That is a very good question!
To answer it, let's focus on a mirror. What surface of a mirror have unique compared to other objects? It is very smooth. If otherwise, it would scatter the incoming light in random direction.
And that is what other objects do! However that is just a macroscopic approximation.
To dig in deeper, we need to think what happens when a photon 'collides' with an atom.
As you know, shining light on an atom can excite it's electron and make them emit photons while they transition to the lower energy levels. This is correct, but not the only scenario that can happen. The photon can also get scattered if it's energy is higher than required, or insufficient. It can also transfer it's energy into vibration of an atom and produce effectively heat, or both can happen simultaneously.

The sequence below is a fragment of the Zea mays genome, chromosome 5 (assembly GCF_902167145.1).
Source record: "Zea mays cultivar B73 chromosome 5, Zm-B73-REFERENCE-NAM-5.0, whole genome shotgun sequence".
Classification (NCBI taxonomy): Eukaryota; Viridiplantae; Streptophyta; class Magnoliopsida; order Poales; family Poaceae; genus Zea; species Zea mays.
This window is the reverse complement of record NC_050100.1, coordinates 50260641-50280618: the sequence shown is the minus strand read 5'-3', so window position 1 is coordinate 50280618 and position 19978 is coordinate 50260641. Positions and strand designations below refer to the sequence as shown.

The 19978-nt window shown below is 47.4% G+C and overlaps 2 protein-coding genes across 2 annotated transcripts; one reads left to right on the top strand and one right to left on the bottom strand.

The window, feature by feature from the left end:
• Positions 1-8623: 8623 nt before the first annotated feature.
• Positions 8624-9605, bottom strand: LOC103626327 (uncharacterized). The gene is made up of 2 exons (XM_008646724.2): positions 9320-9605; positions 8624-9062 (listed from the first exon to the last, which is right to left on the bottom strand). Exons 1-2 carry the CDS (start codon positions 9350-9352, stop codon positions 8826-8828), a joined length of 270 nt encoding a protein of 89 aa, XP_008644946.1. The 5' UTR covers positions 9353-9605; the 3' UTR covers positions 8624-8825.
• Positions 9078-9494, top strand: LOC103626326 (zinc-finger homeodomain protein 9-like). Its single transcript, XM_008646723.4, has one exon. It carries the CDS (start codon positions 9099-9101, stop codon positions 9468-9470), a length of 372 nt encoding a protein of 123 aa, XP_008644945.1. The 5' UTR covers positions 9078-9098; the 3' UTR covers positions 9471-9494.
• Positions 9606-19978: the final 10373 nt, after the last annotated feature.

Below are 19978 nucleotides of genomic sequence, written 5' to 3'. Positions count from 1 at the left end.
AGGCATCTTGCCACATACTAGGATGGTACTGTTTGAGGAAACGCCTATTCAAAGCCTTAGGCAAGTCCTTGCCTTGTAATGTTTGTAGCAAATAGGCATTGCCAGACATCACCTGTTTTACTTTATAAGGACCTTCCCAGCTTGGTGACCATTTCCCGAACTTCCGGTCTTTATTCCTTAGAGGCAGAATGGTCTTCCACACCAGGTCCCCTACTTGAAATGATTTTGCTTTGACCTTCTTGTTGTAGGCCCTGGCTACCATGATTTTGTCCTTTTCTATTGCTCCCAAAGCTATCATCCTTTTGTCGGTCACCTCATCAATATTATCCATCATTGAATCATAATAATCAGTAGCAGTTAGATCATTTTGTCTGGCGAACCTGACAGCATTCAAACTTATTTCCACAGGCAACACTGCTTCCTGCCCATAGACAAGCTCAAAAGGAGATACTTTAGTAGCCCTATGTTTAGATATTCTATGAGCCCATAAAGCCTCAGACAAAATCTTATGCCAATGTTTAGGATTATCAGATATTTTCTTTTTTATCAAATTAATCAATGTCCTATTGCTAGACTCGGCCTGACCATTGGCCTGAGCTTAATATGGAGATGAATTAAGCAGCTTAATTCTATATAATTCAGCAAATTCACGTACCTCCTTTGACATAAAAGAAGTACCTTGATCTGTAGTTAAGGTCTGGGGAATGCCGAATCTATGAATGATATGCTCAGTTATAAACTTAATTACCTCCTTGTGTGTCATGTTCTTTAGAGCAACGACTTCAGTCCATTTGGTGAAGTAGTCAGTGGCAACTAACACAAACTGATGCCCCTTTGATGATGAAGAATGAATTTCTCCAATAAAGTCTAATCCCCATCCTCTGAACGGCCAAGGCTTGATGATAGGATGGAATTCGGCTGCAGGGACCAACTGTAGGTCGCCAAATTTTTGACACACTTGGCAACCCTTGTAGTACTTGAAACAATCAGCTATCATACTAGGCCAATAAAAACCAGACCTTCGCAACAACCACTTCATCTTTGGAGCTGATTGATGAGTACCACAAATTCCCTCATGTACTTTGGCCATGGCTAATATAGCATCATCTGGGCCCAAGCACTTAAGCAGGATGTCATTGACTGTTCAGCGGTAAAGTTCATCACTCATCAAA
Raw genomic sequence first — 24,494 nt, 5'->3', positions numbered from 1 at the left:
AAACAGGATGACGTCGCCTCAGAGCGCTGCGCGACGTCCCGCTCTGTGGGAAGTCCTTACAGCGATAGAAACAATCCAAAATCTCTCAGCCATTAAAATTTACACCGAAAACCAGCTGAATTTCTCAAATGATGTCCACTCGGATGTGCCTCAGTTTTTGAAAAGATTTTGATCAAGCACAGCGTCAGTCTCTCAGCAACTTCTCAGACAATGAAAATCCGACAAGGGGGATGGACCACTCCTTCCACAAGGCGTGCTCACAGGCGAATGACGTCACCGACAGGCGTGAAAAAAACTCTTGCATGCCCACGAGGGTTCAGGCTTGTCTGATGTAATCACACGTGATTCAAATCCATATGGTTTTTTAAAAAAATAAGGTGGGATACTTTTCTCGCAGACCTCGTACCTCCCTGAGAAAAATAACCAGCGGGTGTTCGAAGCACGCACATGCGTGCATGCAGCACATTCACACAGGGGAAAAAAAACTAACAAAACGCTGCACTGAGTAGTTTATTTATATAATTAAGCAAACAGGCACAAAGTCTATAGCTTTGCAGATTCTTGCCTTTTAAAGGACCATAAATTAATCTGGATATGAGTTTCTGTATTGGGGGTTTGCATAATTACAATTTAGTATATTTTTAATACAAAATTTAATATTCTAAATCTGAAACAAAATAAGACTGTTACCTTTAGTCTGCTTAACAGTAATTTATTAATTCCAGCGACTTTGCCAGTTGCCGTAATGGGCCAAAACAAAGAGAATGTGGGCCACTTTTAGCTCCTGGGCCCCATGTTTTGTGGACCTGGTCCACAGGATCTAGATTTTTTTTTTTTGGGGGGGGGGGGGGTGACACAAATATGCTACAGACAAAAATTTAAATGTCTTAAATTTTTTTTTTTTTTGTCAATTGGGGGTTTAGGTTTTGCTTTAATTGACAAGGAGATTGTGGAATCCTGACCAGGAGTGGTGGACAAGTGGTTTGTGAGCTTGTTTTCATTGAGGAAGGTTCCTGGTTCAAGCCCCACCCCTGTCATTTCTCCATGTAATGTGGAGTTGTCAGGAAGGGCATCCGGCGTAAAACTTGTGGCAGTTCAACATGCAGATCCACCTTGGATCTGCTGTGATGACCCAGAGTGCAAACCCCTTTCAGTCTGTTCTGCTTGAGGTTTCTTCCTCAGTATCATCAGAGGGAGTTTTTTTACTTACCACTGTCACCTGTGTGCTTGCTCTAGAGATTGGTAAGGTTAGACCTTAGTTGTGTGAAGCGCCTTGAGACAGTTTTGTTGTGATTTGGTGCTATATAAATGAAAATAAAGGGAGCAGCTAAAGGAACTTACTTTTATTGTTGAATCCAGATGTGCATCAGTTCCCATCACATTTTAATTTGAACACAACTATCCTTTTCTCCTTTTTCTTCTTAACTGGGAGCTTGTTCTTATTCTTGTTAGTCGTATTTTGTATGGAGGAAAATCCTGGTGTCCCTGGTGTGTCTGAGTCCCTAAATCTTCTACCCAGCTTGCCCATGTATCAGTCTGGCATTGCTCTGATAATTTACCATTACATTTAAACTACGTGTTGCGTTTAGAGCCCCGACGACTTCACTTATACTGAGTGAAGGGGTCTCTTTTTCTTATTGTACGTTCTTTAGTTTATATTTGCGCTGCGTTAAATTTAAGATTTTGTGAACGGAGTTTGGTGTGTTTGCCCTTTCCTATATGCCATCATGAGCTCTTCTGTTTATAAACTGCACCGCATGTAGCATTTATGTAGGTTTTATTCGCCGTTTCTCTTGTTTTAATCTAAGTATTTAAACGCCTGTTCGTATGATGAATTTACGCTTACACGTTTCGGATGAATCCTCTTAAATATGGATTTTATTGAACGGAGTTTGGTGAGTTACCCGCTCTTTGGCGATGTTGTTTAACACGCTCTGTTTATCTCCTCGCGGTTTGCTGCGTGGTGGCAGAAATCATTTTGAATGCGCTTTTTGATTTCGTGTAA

The object will therefore absorb the wavelength that closely matches it's electron energy levels, some will get scattered and some transformed into heat. Some light interactions with materials may be so negligible that photons act as if the object was not there.
The light we see from the object is usually the light reflected from it. But it can also emit it's own light, 'contributing' to the color we perceive. (as hydrogen isotope; tritium).